John Oliver did a very funny/scary episode about Donald Trump, er, Drumpf. It got me thinking about nom de plumes, the pen name for…pen names.
plural noms de plume \ˌnäm(z)-di-\
People change their names for all sorts of reasons, and in the writing world they often reflect historical or marketing decisions. For example, someone doesn’t want to be known for writing a biography about Benjamin Franklin after they’ve successfully built a romance empire featuring women who love unicorns only too well. Stephen King worried about overexposure, so wrote four novels under the name Richard Bachman. Women published under masculine pen names so that their work would be read, like George Sand, aka Amantine-Lucile-Aurore Dudevant, née Dupin.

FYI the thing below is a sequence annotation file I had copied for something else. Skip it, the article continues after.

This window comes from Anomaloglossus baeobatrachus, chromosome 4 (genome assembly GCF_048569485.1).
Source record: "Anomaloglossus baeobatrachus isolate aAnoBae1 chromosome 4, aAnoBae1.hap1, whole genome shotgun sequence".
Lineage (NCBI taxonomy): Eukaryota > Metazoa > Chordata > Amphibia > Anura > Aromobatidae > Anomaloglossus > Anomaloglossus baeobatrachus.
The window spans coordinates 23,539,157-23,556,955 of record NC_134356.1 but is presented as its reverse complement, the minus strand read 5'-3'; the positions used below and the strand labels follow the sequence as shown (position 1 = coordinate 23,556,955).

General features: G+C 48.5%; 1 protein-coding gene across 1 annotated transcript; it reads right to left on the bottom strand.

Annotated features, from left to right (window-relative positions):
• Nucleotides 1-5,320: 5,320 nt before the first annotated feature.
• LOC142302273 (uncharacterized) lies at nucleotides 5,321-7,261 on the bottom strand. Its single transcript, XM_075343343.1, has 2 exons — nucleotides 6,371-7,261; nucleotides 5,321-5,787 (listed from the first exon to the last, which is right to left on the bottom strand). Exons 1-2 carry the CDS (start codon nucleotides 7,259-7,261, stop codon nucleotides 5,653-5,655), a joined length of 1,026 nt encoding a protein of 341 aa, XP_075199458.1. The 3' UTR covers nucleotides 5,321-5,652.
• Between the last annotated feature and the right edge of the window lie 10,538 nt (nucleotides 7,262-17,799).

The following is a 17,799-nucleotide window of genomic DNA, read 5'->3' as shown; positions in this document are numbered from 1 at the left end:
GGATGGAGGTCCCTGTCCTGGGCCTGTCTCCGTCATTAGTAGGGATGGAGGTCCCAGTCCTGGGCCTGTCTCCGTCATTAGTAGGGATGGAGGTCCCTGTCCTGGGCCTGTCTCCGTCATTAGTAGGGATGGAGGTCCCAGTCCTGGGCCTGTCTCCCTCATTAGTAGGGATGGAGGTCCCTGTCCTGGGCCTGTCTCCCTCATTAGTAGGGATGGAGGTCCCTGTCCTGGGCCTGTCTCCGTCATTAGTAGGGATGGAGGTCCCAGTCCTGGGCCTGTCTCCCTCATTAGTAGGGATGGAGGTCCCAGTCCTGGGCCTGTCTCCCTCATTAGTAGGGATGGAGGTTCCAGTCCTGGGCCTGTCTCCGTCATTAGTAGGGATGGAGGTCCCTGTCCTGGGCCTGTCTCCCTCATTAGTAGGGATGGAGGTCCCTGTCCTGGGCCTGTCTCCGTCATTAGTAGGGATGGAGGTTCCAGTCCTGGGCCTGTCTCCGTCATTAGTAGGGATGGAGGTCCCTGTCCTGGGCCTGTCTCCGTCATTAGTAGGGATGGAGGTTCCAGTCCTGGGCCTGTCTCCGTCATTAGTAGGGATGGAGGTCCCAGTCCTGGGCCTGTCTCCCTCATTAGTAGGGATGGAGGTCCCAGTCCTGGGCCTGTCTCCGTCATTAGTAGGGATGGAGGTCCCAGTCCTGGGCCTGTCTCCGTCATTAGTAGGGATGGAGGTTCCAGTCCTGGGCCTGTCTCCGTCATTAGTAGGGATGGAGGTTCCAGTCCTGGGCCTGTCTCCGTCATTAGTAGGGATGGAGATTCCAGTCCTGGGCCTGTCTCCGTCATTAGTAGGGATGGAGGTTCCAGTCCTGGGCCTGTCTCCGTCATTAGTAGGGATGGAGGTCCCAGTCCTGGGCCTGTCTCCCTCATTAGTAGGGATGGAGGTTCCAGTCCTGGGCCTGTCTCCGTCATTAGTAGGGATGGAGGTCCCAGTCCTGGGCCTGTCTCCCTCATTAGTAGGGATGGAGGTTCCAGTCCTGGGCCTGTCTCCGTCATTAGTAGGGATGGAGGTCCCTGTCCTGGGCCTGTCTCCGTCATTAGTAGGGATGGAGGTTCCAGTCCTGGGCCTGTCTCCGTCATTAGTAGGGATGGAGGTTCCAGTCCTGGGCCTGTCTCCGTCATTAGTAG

Pen names also seem to help with long names.
I have often wondered how our names reflect who we are. Would you think of me differently about my words if I was Allie Augustyn, or Jonathan Augustyn, or Mimi LeFleur? How about Doctor LeFleur? In a profession where words matter, your name is worth examining, if only to imagine what your old family name was, or what your name might still become.
Here are a few other names I might like. Who would you be?
- Allison August (shorter)
- A. August (even shorter)
- Alexandra de Augustyniwich (the longest, and includes an allusion to “sandwich,” which we can all get behind)
- Sir Paul McAugustyn
- A.S. King (j/k. Readers, if you don’t know who she is, FIND OUT)
- Allison Drumpf